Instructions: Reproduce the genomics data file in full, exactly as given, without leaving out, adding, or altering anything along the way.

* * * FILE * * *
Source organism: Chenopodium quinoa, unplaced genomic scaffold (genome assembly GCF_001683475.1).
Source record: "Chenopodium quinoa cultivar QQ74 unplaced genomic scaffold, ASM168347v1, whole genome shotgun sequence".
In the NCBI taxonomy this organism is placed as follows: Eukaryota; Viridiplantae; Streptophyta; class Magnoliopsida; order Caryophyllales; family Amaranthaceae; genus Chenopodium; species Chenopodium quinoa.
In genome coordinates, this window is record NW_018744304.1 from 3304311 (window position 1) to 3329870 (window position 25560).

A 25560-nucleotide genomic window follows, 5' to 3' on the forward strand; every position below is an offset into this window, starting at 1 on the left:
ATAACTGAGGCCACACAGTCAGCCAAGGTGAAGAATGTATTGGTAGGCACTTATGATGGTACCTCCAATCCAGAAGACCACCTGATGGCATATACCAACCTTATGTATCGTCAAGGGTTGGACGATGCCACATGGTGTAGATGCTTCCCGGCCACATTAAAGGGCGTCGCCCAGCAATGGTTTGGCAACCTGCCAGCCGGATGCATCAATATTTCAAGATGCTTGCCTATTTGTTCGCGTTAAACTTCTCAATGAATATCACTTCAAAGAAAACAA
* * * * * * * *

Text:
Source organism: Chenopodium quinoa, unplaced genomic scaffold (genome assembly GCF_001683475.1).
Source record: "Chenopodium quinoa cultivar QQ74 unplaced genomic scaffold, ASM168347v1, whole genome shotgun sequence".
In the NCBI taxonomy this organism is placed as follows: Eukaryota; Viridiplantae; Streptophyta; class Magnoliopsida; order Caryophyllales; family Amaranthaceae; genus Chenopodium; species Chenopodium quinoa.
In genome coordinates, this window is record NW_018744304.1 from 3304311 (window position 1) to 3329870 (window position 25560).

A 25560-nucleotide genomic window follows, 5' to 3' on the forward strand; every position below is an offset into this window, starting at 1 on the left:
ATAACTGAGGCCACACAGTCAGCCAAGGTGAAGAATGTATTGGTAGGCACTTATGATGGTACCTCCAATCCAGAAGACCACCTGATGGCATATACCAACCTTATGTATCGTCAAGGGTTGGACGATGCCACATGGTGTAGATGCTTCCCGGCCACATTAAAGGGCGTCGCCCAGCAATGGTTTGGCAACCTGCCAGCCGGATGCATCAATATTTCAAGATGCTTGCCTATTTGTTCGCGTTAAACTTCTCAATGAATATCACTTCAAAGAAAACAA